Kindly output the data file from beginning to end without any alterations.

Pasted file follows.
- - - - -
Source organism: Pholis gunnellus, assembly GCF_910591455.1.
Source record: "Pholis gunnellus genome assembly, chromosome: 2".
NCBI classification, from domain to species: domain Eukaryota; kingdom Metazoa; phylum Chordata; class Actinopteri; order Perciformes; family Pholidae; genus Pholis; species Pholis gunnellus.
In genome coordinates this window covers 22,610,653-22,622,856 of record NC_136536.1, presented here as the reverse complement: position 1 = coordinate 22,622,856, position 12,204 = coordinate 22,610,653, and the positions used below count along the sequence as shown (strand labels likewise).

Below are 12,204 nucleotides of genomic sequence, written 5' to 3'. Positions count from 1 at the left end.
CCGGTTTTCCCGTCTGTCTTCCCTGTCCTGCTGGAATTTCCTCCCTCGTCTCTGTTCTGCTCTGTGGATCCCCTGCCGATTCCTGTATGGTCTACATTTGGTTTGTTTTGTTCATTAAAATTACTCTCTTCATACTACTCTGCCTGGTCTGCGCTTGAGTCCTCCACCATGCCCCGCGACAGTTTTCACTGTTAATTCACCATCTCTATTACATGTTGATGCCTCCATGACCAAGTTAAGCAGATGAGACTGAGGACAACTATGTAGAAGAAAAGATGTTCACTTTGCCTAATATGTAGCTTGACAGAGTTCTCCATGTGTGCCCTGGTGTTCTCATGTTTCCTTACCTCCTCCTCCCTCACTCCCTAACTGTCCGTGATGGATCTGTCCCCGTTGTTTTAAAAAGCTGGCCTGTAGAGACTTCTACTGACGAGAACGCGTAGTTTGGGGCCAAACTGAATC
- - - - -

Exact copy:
Source organism: Pholis gunnellus, assembly GCF_910591455.1.
Source record: "Pholis gunnellus genome assembly, chromosome: 2".
NCBI classification, from domain to species: domain Eukaryota; kingdom Metazoa; phylum Chordata; class Actinopteri; order Perciformes; family Pholidae; genus Pholis; species Pholis gunnellus.
In genome coordinates this window covers 22,610,653-22,622,856 of record NC_136536.1, presented here as the reverse complement: position 1 = coordinate 22,622,856, position 12,204 = coordinate 22,610,653, and the positions used below count along the sequence as shown (strand labels likewise).

Below are 12,204 nucleotides of genomic sequence, written 5' to 3'. Positions count from 1 at the left end.
CCGGTTTTCCCGTCTGTCTTCCCTGTCCTGCTGGAATTTCCTCCCTCGTCTCTGTTCTGCTCTGTGGATCCCCTGCCGATTCCTGTATGGTCTACATTTGGTTTGTTTTGTTCATTAAAATTACTCTCTTCATACTACTCTGCCTGGTCTGCGCTTGAGTCCTCCACCATGCCCCGCGACAGTTTTCACTGTTAATTCACCATCTCTATTACATGTTGATGCCTCCATGACCAAGTTAAGCAGATGAGACTGAGGACAACTATGTAGAAGAAAAGATGTTCACTTTGCCTAATATGTAGCTTGACAGAGTTCTCCATGTGTGCCCTGGTGTTCTCATGTTTCCTTACCTCCTCCTCCCTCACTCCCTAACTGTCCGTGATGGATCTGTCCCCGTTGTTTTAAAAAGCTGGCCTGTAGAGACTTCTACTGACGAGAACGCGTAGTTTGGGGCCAAACTGAATC